London is always changing, but a lot more stays the same than changes. Ian Nairn wrote of Sloane Square in Nairn’s London in 1966:
‘Apart from the traffic, Sloane is one of the most attractive squares in London….the space is right, the plane trees are right, the site is right, with….the Royal Court, facing Peter Jones….The square needs joining to both of them, instead of being misused as a traffic roundabout, and then filling with kiosks, a café, more seats. Here really is one of the few sites of London where that wistful dream, a ‘Continental’ atmosphere, would spring up naturally’
Over forty years on, a recent scheme by architects Stanton Williams to do more or less what Nairn had suggested was torpedoed by an improbable alliance of local toffs, thesps and suchlike who wanted their roundabout preserved – and succeeded in bringing about an uncharacteristic failure of nerve by the otherwise admirably robust Councillor Moylan of RBKC.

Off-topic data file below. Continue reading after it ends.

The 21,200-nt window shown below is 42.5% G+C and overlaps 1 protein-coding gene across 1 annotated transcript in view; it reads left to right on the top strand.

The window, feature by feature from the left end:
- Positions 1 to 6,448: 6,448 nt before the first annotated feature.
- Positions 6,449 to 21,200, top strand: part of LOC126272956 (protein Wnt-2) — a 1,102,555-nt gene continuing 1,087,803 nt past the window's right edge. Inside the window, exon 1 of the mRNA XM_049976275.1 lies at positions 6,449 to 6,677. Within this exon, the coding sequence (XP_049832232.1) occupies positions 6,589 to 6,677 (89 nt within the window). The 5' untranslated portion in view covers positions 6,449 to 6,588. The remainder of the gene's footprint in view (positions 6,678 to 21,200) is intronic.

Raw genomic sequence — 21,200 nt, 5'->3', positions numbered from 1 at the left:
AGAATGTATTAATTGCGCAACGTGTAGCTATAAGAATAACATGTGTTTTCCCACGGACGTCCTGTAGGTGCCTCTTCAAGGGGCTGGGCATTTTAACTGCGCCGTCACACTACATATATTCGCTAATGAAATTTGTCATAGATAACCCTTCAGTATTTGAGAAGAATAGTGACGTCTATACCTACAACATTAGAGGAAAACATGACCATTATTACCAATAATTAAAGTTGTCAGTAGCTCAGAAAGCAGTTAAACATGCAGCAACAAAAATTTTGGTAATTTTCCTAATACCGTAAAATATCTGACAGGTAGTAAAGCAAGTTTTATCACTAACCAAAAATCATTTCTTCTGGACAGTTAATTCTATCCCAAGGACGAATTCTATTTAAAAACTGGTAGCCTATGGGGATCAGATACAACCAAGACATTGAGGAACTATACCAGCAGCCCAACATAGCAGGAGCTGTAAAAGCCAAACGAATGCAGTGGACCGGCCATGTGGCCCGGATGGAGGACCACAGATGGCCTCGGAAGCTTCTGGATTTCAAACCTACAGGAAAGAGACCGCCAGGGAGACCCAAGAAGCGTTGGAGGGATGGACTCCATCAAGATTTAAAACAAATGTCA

This is a suitable case for the ‘flip test’, so often a helpful mental exercise: if the present situation is A and it is proposed to change it to B, one way of testing whether this is a good idea is to imagine that the present situation is B and it is proposed to change it to A. How would we feel about that?
In the case of Sloane Square, I am convinced that if the square today was as Stanton Williams had imagined it, and it was proposed to change it to the layout that in fact exists today, the same group of people (or perhaps the other half of the People’s Alliance of Thesps and Toffs) would be manning the barricades: ‘The vandals are at the gates, they want to turn our lovely square into a roundabout’.
Few (apart from moaners stuck in traffic on the Strand) would now want to return Trafalgar Square to its gyratory layout . That, while not perfect, is a terrific success: an example of Fosters' clarity of thinking at its best (I mention that as they may be criticised in other posts).
At Sloane Square, it was, as usual, change itself that was the problem.